Safelincs

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  1. Hi Mark EI alarms do not give three beeps. I suspect you might have a CO alarm nearby with low battery. To double check, take your alarm of the ceiling, press the test button to drain any charge still left. I assume you will still hear three beeps. Harry
  2. Hi, Water mist fire extinguishers (manufactured using de-ionised water) can be used on most types of fires in an office, home, public settings. That includes A,B,C, F class fires as well as electrical risks up to 1000V (at one meter). So, the perfect office and home extinguisher. Class D fires on the other hand (basically burning metal swarf, such as magnesium from machining operations) are a risk usually restricted to machining workshops and the water mist would be unsuitable, as water increases the chemical reaction of Class D fires. Harry
  3. Hi Thomas That is great news! I am glad you saved yourself the cost of replacing your alarms unnecessarily. Harry
  4. Hi Thomas I contacted Aico, as I could not think of any solution for you. They came back with: 'As the customer has done everything we would suggest and the Alarm is outside the 5 year guarantee he would need to get the Alarm s replaced. The new Alarms he would need is the Ei141RC & Ei144RC. They will still fit the same bases that are already there. I have attached the Data Sheets' Not good news but at least you have an authoritative answer. There are dedicated replacement heads available for the Ei140 smoke alarm family Harry
  5. I would suggest water mist extinguishers, as these extinguishers are suitable for fat fires, electrical risks and general household fires. They leave no deposit as they only contain de-ionised water. They also require minimum training and are safe to use as they are creating a mist curtain between yourself and the fire. Any accidental or malicious use causes only a minimum amount of damage due to the de-ionised water and the spray consisting of a very fine mist. Harry
  6. Hi Claire I would by now regard it as likely that you have occasional carbon monoxide present. If you had your gas applications serviced (assuming the engineer was qualified, had a CO meter and checked flues for blockages as well) you need to look for possible other causes. Do you live in a terraced house with neighbours using the same chimney stacks, do the neighbours have flues exiting their building in a location where CO could drift into one of your windows? Harry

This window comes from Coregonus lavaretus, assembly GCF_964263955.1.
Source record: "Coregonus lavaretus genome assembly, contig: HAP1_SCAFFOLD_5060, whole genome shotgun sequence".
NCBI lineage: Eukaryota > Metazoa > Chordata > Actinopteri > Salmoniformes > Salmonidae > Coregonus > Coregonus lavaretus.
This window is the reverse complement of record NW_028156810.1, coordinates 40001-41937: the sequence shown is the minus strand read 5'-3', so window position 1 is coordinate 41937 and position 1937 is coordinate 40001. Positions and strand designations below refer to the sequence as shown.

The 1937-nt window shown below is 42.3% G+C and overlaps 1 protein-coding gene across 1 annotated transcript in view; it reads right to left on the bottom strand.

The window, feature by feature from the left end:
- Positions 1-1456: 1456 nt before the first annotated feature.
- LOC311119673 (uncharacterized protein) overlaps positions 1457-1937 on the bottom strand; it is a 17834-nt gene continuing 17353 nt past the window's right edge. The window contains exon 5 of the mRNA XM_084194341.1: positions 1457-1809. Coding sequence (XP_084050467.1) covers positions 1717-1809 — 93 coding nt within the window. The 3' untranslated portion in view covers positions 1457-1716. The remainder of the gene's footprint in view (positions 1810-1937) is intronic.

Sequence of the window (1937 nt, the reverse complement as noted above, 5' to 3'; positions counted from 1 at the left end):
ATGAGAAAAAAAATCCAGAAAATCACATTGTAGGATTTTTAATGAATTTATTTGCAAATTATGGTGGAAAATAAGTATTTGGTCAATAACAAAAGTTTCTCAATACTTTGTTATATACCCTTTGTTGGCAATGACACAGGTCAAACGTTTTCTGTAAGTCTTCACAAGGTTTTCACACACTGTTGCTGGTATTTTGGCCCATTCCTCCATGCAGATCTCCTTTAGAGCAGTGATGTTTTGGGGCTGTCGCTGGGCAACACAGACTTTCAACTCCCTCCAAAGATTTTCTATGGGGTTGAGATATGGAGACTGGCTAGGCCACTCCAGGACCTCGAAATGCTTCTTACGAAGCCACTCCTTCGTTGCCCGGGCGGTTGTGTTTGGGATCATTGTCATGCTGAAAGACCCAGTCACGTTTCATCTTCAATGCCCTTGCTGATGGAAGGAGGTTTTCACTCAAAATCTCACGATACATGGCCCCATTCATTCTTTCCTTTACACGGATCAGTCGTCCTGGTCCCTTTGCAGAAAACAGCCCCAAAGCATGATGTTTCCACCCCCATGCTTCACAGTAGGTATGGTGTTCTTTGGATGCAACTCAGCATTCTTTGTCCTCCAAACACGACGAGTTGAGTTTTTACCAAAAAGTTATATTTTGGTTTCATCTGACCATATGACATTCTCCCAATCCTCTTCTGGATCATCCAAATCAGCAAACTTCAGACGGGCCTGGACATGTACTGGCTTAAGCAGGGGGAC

7. Hi Bob you need to make sure that the batteries are replaced in the front cover should they be low. Here also the lock instructions for the Phoenix Data Combi fire safe. If the standard factory code shown does not work you will need to get an original invoice to prove ownership to Phoenix before they issue a master code which is probably not possible in your case. Harry
  8. Hi At room temperature carbon monoxide (CO) has about the same density as air, so the height of the sensor is not that crucial, as the gas spreads evenly in the room. However, it makes sense to install the CO alarm at a height where you can easily see the display or LED lights. This allows you to monitor the device better and to replace batteries easily (where that is required). Also, you need to stay away from areas with fresh air draughts (windows, doors) and spikes in CO creation due to the lighting of a fire or boiler (eg don't install the alarm in a boiler cabinet). Harry
  9. This double beep just means that the alarm is coming out of the hush mode 10 minutes after the test/hush button is pressed. All is fine. Harry
  10. Hi Robin, in this case there could either be actual CO in your rooms or you have some contamination in the air (eg when you charge car batteries nearby). You ought to play safe and get a specialist in to measure concentrations. For telephone numbers Harry
  11. Hi Graeme Usually, the crash/push bars and the code locks have to be of the same brand. We offer bars with matching locks Eg Exidor push bar range with matching access devices Harry
  12. Hi I would recommend a dry water mist extinguisher with de-ionised water, as it is a broad spectrum extinguisher that leaves no deposit and can be used on electrics. The broad spectrum is important, as you have little control in a HMO over who is using the extinguisher and on what type of fire. Alternatively, for larger buildings service-free foam extinguishers are the most cost-efficient extinguishers and the P50s are safe to use on electrical equipment (up to 1000V and with 1m safety distance). They do require annual visual inspection by the owner or their inhouse representatives. arryH
  13. Hi Sophie A dry water mist extinguisher with de-ionised water can fight all kitchen risks (deep fat, gas and electrical and is great within the home, as it leaves no deposits) http://www.safelincs.co.uk/e-series-water-mist-fire-extinguishers/ Kind Regards Harry
  14. Hi Jojo The Kidde KF10 replaced the i240. However, base plate and connector blocks still have to be exchanged. Harry
  15. Hi Diane, smouldering ashes in a bucket would definitely produce a high amount of carbon monoxide (low burning temperature of residual ambers and low oxygen availability). After a restart of the detector (with most alarm models) everything should be ok again. Just make sure you do not leave smouldering ashes in the room in the future. Harry